How appropriate that this year’s RDD falls on a leap year! This year’s theme is ‘Patient Voice’. Ironically, this theme could have two meanings as SO many of us have been patient. Patient waiting for treatment, waiting for a cure and waiting for acknowledgement. Acknowledgement from friends, family and health care professionals.
There are approximately 7,000 different rare disease worldwide. Rare Diseases make up more people than of those who suffer from cancer and AIDS combined yet, there is very little available to us in regards to health care.
In Ireland, we are still waiting for the Rare Disease plan to come into full effect. Something that should have been implemented back in 2014. Here, people with rare diseases are simply left to rot. Here I have linked an article I featured in not long after receiving my diagnosis of EDS.
I have always taken advantage of RDD and other international dates to highlight the plight of those with EDS. Here is what I organised for last year’s Rare Disease Day:
Here is some more information about the upcoming Rare Disease Day on 29 Feb from the official site:
Slogan: Join us in making the voice of rare diseases heard
Rare Disease Day logo
2016 marks the ninth year that the international rare disease community celebrates Rare Disease Day.
On 29 February 2016, people living with or affected by a rare disease, patient organisations, politicians, carers, medical professionals, researchers and industry will come together in solidarity to raise awareness of rare diseases.
The Rare Disease Day 2016 theme ‘Patient Voice’ recognises the crucial role that patients play in voicing their needs and in instigating change that improves their lives and the lives of their families and carers.
The Rare Disease Day 2016 slogan ‘Join us in making the voice of rare diseases heard’ appeals to a wider audience, those that are not living with or directly affected by a rare disease, to join the rare disease community in making known the impact of rare diseases. People living with a rare disease and their families are often isolated. The wider community can help to bring them out of this isolation.
Patients and patient advocates use their voice to bring about change that:
Ensures that politicians continuously and increasingly acknowledge rare diseases as a public health policy priority at both national and international levels.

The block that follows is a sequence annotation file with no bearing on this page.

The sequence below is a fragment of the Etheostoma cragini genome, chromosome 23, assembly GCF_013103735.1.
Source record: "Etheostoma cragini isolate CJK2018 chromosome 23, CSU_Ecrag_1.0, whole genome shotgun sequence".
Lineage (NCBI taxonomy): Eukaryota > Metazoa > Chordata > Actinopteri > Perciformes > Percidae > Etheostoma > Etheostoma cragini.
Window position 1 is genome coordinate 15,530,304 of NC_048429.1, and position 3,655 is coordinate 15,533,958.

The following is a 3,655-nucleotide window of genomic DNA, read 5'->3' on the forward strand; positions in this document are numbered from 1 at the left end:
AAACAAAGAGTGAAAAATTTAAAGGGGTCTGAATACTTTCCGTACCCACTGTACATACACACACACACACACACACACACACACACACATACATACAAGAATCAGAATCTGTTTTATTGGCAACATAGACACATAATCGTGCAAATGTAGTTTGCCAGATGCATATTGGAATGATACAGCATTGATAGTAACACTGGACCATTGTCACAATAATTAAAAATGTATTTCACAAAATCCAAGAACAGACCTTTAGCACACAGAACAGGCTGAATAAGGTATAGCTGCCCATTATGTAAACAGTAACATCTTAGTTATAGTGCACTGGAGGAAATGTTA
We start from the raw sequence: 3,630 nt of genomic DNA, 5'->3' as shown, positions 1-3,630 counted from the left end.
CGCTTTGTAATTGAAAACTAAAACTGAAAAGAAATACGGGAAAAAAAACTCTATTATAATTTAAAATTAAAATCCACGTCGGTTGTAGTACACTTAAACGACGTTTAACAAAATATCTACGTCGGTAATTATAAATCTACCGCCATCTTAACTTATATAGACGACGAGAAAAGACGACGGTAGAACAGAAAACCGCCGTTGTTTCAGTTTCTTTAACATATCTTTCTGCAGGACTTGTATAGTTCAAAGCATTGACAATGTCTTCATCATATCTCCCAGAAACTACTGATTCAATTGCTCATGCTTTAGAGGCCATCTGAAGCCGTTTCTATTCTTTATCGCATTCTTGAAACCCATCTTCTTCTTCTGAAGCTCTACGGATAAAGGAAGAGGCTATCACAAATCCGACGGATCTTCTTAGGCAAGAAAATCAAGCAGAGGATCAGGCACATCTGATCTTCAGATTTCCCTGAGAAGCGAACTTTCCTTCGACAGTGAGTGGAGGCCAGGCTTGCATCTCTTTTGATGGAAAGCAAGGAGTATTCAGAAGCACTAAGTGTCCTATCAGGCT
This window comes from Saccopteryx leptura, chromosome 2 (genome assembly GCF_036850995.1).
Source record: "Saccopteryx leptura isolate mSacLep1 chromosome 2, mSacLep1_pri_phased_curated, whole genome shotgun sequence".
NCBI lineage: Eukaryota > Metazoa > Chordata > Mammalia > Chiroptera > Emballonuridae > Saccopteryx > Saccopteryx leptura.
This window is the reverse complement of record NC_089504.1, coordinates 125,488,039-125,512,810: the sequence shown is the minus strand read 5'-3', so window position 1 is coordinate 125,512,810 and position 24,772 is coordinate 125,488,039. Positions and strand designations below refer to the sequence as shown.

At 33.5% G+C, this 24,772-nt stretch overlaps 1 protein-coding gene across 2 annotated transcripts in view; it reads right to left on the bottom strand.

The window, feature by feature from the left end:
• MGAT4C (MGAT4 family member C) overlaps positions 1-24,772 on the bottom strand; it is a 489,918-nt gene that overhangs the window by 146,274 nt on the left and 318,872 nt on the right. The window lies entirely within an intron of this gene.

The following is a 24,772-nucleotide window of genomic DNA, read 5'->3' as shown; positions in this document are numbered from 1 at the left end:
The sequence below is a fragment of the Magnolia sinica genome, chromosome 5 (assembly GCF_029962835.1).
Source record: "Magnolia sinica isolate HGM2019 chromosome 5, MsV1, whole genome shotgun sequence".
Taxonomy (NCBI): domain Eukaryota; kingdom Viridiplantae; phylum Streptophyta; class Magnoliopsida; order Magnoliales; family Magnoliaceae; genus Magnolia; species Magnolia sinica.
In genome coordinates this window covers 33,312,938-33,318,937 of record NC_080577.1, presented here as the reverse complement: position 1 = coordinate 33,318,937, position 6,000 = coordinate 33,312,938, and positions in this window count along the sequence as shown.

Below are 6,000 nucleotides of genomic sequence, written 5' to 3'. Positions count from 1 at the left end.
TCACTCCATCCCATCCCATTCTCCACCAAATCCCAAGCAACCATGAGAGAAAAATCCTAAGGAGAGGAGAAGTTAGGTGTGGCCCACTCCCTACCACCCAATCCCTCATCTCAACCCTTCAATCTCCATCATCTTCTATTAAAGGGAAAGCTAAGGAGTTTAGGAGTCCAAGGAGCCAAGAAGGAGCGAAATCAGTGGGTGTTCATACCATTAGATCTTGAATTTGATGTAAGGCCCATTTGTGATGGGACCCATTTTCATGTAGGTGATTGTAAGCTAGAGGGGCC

Increases and improves rare disease research and orphan drug development.
Achieves equal access to quality treatment and care at local, national and European levels, as well as earlier and better diagnosis of rare diseases.
Supports the development and implementation of national plans and policies for rare diseases in a number of countries.
Helps to reduce isolation sometimes felt by people living with a rare disease and their families.
Rare Disease Day amplifies the voice of rare disease patients so that it is heard all over the world.
The patient voice:
Is stronger when patients receive training so that patient advocates are equipped with the skills and information that they need to be able to represent the patient voice at the local, national and international level, within and on behalf of their patient organisations.
Is vital because rare disease patients are experts in their disease. In situations when there is often a lack of medical expertise or disease knowledge because a disease is so rare, patients develop expertise on treatment and care options. With this expertise, the voice of a rare disease patient is often more inherent to the decision-making process regarding their treatment or care options.
Is increasingly present and respected in the medicines regulatory process, during which patients bring real-life perspective to the discussion. This voice needs to be encouraged to become stronger all along the life cycle of the R&D process, from the early stages of development of a medicine, right through to when the medicine is in use in a wider population of patients. This will help to ensure that medicines are developed more efficiently and in turn will result in patients accessing more, better and cheaper treatments at an earlier stage.
EURORDIS, whose mission is to be the voice of an estimated 30 million people living with a rare disease in Europe, supports patients to make their voice stronger through various initiatives and activities, including:
The EURORDIS Access Campaign, which invites anybody living with a rare disease to voice the difficulties they experience accessing treatment or care through a questionnaire.
The facilitation of the participation of patient advocates in numerous scientific committees and working parties at the European Medicines Agency and beyond.
The EURORDIS ExPRESS Summer School, aimed at empowering patient representatives through training in the areas of clinical research, regulatory affairs and health-technology assessment.
The EURORDIS Patient Voices Programme, created to collect patient opinions on transversal topics and include them in the policy and decision-making process and other regular consultations with patients.
Rare Diseases International, the global voice for rare disease patients.
RareConnect, the online network of rare disease communities that provides a forum for people living with or affected by rare diseases to voice their experiences and meet others living with the same rare disease.